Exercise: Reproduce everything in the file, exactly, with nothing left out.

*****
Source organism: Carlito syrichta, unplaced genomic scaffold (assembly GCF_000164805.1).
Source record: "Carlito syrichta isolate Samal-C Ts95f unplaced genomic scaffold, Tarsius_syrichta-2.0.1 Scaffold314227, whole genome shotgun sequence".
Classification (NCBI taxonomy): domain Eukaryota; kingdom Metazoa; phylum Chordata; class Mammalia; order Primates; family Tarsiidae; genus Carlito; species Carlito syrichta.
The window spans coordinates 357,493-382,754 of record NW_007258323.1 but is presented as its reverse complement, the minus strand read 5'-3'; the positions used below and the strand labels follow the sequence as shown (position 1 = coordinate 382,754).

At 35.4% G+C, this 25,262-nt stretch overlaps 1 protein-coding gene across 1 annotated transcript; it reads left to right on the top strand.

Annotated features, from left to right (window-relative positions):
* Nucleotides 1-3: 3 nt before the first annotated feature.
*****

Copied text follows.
Source organism: Carlito syrichta, unplaced genomic scaffold (assembly GCF_000164805.1).
Source record: "Carlito syrichta isolate Samal-C Ts95f unplaced genomic scaffold, Tarsius_syrichta-2.0.1 Scaffold314227, whole genome shotgun sequence".
Classification (NCBI taxonomy): domain Eukaryota; kingdom Metazoa; phylum Chordata; class Mammalia; order Primates; family Tarsiidae; genus Carlito; species Carlito syrichta.
The window spans coordinates 357,493-382,754 of record NW_007258323.1 but is presented as its reverse complement, the minus strand read 5'-3'; the positions used below and the strand labels follow the sequence as shown (position 1 = coordinate 382,754).

At 35.4% G+C, this 25,262-nt stretch overlaps 1 protein-coding gene across 1 annotated transcript; it reads left to right on the top strand.

Annotated features, from left to right (window-relative positions):
* Nucleotides 1-3: 3 nt before the first annotated feature.